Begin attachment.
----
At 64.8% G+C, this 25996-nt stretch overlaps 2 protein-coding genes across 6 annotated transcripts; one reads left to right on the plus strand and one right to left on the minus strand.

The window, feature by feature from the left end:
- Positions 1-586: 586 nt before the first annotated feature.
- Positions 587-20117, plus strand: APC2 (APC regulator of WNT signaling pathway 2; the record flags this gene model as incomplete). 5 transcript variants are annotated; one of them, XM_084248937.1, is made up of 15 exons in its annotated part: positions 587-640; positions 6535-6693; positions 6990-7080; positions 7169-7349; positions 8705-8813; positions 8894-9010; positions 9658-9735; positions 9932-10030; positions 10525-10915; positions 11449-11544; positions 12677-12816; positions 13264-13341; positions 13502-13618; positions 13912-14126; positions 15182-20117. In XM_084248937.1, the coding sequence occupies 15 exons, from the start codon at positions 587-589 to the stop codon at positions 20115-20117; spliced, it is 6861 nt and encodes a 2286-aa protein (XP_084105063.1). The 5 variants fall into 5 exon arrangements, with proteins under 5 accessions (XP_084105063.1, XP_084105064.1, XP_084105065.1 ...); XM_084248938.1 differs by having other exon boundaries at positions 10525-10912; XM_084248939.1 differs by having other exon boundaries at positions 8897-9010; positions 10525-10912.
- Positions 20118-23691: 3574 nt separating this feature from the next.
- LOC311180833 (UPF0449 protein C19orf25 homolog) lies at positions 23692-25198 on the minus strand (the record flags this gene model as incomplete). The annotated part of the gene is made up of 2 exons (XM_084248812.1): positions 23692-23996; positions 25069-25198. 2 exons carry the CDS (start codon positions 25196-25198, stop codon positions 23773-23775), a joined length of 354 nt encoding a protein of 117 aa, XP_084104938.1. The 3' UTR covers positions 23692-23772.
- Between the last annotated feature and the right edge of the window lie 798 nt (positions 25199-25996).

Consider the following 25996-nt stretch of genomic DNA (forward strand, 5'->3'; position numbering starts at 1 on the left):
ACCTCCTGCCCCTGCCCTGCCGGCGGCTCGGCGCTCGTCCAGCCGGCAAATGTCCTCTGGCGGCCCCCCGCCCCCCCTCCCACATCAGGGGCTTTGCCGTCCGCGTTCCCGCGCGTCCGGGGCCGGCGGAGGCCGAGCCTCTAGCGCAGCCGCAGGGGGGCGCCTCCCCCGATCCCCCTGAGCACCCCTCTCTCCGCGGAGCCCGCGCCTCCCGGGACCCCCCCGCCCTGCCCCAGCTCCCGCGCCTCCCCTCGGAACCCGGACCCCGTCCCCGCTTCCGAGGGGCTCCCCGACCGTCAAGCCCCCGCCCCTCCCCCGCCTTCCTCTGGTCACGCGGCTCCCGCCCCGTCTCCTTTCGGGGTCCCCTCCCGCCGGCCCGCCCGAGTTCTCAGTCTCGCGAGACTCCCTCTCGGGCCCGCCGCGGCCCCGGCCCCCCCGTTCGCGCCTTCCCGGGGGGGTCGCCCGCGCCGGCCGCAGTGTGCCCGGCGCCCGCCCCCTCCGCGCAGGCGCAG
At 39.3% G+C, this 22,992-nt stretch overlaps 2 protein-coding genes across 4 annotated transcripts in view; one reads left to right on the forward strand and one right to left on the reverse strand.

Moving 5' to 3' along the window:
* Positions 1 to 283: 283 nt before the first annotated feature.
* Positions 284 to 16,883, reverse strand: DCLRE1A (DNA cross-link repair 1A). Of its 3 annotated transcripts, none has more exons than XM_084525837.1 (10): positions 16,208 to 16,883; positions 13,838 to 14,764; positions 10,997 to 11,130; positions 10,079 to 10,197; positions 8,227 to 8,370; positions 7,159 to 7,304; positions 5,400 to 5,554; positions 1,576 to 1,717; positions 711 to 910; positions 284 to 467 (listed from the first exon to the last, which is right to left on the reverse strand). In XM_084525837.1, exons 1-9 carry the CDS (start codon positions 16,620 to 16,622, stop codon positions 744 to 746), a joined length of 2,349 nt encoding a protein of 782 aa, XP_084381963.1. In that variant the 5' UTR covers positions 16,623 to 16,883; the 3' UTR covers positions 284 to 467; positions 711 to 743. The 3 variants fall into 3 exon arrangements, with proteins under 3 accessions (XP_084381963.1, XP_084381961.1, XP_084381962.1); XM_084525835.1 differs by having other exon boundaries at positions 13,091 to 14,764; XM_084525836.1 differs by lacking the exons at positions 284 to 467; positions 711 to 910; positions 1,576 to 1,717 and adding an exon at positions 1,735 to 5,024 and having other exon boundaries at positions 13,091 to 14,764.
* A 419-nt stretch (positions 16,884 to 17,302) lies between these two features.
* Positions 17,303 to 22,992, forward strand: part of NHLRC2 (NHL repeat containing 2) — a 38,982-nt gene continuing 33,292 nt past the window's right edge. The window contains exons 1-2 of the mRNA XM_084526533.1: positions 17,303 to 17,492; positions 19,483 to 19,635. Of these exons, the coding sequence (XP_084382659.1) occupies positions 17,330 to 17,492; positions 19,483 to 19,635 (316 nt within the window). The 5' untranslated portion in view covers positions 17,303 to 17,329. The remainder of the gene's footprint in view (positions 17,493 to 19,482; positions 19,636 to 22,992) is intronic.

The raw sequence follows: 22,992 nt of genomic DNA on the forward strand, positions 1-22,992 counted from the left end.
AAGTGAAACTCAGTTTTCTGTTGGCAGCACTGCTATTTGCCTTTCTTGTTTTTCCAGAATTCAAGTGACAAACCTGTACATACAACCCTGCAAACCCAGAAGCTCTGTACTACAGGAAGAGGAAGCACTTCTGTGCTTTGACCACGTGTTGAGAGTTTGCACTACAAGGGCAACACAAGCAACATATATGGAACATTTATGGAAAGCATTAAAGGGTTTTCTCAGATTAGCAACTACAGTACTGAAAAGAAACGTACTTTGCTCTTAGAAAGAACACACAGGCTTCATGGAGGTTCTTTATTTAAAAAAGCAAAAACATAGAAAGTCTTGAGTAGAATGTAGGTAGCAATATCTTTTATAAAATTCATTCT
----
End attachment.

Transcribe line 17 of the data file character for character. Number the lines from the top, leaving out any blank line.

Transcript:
AAGTGAAACTCAGTTTTCTGTTGGCAGCACTGCTATTTGCCTTTCTTGTTTTTCCAGAATTCAAGTGACAAACCTGTACATACAACCCTGCAAACCCAGAAGCTCTGTACTACAGGAAGAGGAAGCACTTCTGTGCTTTGACCACGTGTTGAGAGTTTGCACTACAAGGGCAACACAAGCAACATATATGGAACATTTATGGAAAGCATTAAAGGGTTTTCTCAGATTAGCAACTACAGTACTGAAAAGAAACGTACTTTGCTCTTAGAAAGAACACACAGGCTTCATGGAGGTTCTTTATTTAAAAAAGCAAAAACATAGAAAGTCTTGAGTAGAATGTAGGTAGCAATATCTTTTATAAAATTCATTCT